Saturday, July 9, 2011


Last May we had a little trip to Montana and I intended to tell you about it so many times. After visiting the McConnell mansion in Moscow, Idaho, I felt that a new hobby had been born: visiting old mansions that are opened for public. When it was time to plan a trip to Montana, I included 2 mansions to visit:
1. The Copper King Mansion in Butte, Montana, and
2. The Historic Estate of Copper King Marcus Daly in Hamilton, Montana.
As you can see, the names of both places include "...the Copper King...". The historic fact is, that the Copper King Mansion in Butte belonged to William Andrews Clark, one of Montana's three famous "Copper Kings" who helped establish the fledgling Montana territory through their business ventures. The Historic Estate of Copper King in Hamilton belonged to another "copper king" Marcus Daly.
The Copper Kings, industrialists William Andrews Clark, Marcus Daly, and F. Augustus Heinze, were collectively known for the epic battles they fought in Butte, Montana and the surrounding region during the Gilded Age over the control of the local copper mining industry, a fight which had ramifications for not only Montana, but the United States as a whole.
The battles between Clark, Daly and Heinze, and later between just Heinze and industrialist financiers William Rockefeller and Henry H. Rogers are a large chapter in Montana history. Eventually, a company known as Anaconda Copper emerged as a monopoly, expanding into the fourth largest company in the world by the late 1920s.
Today I want to tell you about our visit to the Copper King Mansion in Butte, Montana.

This is my family, Jim (my husband), Nataly (5-year old Princess), Egor (15-year-old student at the Eastern Washington University), at the breakfast table at the Copper King Mansion.

The Copper King Mansion is a 34-room Victorian mansion built from 1884 to 1888 as the Butte residence of William Andrews Clark.

The Copper King Mansion has been owned, operated and occupied by the Cote family for four generations. It is as much their heritage to preserve now as it was for the Clark family a century before. Recognizing the historical value of the mansion, the Cote family has endeavored to keep the home as close to its original state as possible. Solely funded by tours, bed and breakfast guests, and catered events, the Copper King Mansion remains the only privately owned mansion in Montana accessible to the public.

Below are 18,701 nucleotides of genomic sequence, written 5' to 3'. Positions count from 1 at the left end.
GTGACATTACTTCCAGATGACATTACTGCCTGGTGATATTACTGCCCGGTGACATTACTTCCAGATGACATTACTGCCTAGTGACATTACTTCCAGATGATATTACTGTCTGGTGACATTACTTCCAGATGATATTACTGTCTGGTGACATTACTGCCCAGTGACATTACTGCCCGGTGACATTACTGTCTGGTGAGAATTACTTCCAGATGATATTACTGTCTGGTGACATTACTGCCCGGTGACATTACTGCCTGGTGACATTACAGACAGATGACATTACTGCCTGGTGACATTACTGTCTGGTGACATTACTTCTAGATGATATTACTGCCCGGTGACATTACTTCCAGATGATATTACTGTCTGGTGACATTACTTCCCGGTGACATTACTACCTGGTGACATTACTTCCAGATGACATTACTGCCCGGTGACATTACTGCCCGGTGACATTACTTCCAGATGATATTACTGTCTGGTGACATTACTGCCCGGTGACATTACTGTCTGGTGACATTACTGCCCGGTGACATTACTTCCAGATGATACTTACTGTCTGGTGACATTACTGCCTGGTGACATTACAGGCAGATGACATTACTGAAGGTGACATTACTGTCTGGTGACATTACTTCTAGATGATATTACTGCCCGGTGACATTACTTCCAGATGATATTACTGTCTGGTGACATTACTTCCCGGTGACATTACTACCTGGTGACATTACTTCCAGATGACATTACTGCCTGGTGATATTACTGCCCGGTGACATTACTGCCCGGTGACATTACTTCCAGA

Guess what, we spent a night at this 34-room Victorian beauty surrounded by hundreds of historical pieces of furniture and other things. Neither Jim nor me have never spent the night at the Bed&Breakfast House, and we couldn't resist the temptation of spending some time at the old mansion and get the feeling of the Victorian era.
I must say that the owners did a great job saving the original furniture and the atmosphere of the Victorian epoch. If you have a chance ever to visit Butte, don't forget to stop at the Copper King Mansion. You won't regret. OK, enough talking, let's see the pictures.
This is the mansion itself, you also can see my son Egor and daughter Nataly
front door
W.A. Clark retained C.H. Brown of Los Angeles as the architect and construction began in 1884 with the mansion completed in 1888. Construction was under the direction of D.T. McDevitt with the woodwork the responsibility of W.F. Beall & Co. from Chicago. The materials for the home were all imported at a cost of about $200,000.

During construction, W.A. Clark brought in artists who hand painted a different fresco ceiling in each room.
Long before the arrival of power tools, craftsmen hand carved and hand finished all of the woodwork, including the original fireplaces,
the bookcases and the main staircase. There are nine different woods in the home. Nothing has even been done to alter the original woodwork other than washing with soap and water.
All the chandeliers are original with the exception of the kitchen and ballroom.
The perfectionism in the construction of the mansion brought the total cost of construction to over a quarter million dollars by 1888.

In 1917, Senator Clark added onto the home. As of yet, we have not been able to ascertain the cost of the addition. If Senator Clark's income was indeed close to 17 million dollars a month, the cost of this home represents about a half day of his income.
The fireplace in the room we stayed
the lady's face was petitpointed and her clothes were beaded
My favorite thing in the house: huge stained glass be continued...


cockerina said...

Hello! I published the list of participants at the "Holiday Swap, 2011." Get to know your partner!
if the translator is malfunctioning, please try to read the chain of names, in Italian, thanks!
kisses and have fun!

Sans! said...

I have read both your posts but I still think I must come back again and again to marvel at all the wonders. Thank you for sharing , Natalia!

Needless to say, all the pictures are wonderful!


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